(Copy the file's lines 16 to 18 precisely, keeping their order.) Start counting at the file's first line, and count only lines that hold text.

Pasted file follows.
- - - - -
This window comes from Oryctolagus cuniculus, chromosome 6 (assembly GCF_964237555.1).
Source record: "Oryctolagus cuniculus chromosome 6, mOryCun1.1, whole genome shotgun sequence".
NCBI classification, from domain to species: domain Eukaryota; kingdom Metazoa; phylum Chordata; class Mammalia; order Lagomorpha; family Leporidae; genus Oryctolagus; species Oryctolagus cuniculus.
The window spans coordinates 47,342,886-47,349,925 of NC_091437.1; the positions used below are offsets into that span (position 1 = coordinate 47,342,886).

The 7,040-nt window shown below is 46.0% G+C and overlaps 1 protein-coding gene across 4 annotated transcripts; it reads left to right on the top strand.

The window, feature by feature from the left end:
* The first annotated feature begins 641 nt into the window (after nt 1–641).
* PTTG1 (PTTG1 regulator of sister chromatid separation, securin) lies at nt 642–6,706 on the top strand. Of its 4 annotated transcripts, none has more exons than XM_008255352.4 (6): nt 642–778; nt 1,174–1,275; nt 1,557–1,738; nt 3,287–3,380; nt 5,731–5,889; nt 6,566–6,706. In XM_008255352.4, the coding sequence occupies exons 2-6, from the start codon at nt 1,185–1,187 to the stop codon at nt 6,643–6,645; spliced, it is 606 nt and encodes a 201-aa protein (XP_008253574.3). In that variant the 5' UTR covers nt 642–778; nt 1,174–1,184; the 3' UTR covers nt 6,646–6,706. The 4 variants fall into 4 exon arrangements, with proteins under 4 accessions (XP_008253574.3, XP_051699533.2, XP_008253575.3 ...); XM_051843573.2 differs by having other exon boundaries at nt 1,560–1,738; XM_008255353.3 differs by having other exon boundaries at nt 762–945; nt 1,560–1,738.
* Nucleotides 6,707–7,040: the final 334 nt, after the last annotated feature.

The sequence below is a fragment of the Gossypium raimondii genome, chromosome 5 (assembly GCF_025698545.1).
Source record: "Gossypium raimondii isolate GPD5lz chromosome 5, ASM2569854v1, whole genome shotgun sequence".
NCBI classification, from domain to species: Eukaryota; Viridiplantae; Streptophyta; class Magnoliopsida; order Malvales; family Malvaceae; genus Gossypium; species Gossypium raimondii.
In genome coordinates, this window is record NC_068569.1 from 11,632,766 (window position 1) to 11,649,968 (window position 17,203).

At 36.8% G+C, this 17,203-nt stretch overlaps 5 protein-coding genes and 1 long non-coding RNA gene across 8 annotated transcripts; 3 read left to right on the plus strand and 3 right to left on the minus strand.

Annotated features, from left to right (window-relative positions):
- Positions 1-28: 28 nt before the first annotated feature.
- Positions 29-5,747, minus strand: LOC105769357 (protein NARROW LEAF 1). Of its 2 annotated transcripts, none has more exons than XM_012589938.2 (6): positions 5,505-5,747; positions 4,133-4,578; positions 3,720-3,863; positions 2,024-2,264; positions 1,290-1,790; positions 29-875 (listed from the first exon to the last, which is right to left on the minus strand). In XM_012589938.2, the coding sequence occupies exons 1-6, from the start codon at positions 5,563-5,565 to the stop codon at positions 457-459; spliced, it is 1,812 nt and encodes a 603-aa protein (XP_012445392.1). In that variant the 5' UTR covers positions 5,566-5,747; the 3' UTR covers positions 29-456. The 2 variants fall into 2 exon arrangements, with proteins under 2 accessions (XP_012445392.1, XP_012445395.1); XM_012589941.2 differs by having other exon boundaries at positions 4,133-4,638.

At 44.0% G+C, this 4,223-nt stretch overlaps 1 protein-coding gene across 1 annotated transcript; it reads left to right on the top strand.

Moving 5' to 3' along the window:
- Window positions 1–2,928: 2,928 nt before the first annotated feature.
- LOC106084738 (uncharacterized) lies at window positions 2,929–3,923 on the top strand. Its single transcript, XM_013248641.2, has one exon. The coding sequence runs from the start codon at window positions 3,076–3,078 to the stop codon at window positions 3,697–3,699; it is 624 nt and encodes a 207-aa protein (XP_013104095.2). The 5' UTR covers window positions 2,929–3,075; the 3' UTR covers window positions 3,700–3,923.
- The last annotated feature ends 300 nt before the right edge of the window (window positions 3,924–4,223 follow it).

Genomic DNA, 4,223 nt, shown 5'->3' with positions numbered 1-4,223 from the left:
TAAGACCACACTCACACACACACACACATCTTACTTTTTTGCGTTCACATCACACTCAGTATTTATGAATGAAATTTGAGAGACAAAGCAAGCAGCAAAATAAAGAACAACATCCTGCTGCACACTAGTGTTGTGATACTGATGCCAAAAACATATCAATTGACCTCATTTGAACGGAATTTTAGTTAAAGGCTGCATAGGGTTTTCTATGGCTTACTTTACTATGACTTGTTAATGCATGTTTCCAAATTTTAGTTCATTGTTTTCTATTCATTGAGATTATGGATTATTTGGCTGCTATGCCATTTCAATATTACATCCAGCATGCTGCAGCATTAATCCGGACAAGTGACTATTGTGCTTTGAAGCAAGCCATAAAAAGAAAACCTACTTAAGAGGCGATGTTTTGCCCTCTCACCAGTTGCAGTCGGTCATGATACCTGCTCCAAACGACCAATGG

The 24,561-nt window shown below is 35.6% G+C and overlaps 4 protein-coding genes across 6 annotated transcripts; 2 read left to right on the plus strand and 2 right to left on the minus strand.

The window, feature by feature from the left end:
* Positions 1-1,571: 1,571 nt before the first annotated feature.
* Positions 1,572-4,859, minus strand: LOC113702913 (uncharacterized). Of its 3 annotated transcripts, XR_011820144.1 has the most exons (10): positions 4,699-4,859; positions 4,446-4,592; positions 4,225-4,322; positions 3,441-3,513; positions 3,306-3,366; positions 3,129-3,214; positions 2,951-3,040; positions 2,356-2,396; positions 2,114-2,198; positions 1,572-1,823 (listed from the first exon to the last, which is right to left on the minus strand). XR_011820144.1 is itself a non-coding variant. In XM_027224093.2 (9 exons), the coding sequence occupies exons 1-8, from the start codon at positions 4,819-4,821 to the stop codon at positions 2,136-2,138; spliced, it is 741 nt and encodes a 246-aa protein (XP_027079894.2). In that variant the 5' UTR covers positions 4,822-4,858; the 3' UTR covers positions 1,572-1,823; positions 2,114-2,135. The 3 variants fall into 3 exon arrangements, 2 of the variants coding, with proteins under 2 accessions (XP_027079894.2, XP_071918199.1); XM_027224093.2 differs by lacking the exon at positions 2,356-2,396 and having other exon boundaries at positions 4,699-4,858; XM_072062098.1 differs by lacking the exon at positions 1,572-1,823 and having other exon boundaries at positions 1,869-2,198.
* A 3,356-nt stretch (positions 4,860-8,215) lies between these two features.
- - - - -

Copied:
- Positions 1-28: 28 nt before the first annotated feature.
- Positions 29-5,747, minus strand: LOC105769357 (protein NARROW LEAF 1). Of its 2 annotated transcripts, none has more exons than XM_012589938.2 (6): positions 5,505-5,747; positions 4,133-4,578; positions 3,720-3,863; positions 2,024-2,264; positions 1,290-1,790; positions 29-875 (listed from the first exon to the last, which is right to left on the minus strand). In XM_012589938.2, the coding sequence occupies exons 1-6, from the start codon at positions 5,563-5,565 to the stop codon at positions 457-459; spliced, it is 1,812 nt and encodes a 603-aa protein (XP_012445392.1). In that variant the 5' UTR covers positions 5,566-5,747; the 3' UTR covers positions 29-456. The 2 variants fall into 2 exon arrangements, with proteins under 2 accessions (XP_012445392.1, XP_012445395.1); XM_012589941.2 differs by having other exon boundaries at positions 4,133-4,638.

At 44.0% G+C, this 4,223-nt stretch overlaps 1 protein-coding gene across 1 annotated transcript; it reads left to right on the top strand.